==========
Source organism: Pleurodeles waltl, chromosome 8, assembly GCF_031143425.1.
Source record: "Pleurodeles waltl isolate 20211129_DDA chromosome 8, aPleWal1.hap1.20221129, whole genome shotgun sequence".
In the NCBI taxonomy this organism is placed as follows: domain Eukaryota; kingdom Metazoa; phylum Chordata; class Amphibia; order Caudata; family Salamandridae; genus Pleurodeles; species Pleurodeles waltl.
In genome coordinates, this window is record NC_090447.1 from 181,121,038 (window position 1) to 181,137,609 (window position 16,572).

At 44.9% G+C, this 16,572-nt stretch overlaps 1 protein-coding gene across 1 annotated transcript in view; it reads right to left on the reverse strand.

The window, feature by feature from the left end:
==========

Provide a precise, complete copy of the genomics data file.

Source organism: Pleurodeles waltl, chromosome 8, assembly GCF_031143425.1.
Source record: "Pleurodeles waltl isolate 20211129_DDA chromosome 8, aPleWal1.hap1.20221129, whole genome shotgun sequence".
In the NCBI taxonomy this organism is placed as follows: domain Eukaryota; kingdom Metazoa; phylum Chordata; class Amphibia; order Caudata; family Salamandridae; genus Pleurodeles; species Pleurodeles waltl.
In genome coordinates, this window is record NC_090447.1 from 181,121,038 (window position 1) to 181,137,609 (window position 16,572).

At 44.9% G+C, this 16,572-nt stretch overlaps 1 protein-coding gene across 1 annotated transcript in view; it reads right to left on the reverse strand.

The window, feature by feature from the left end: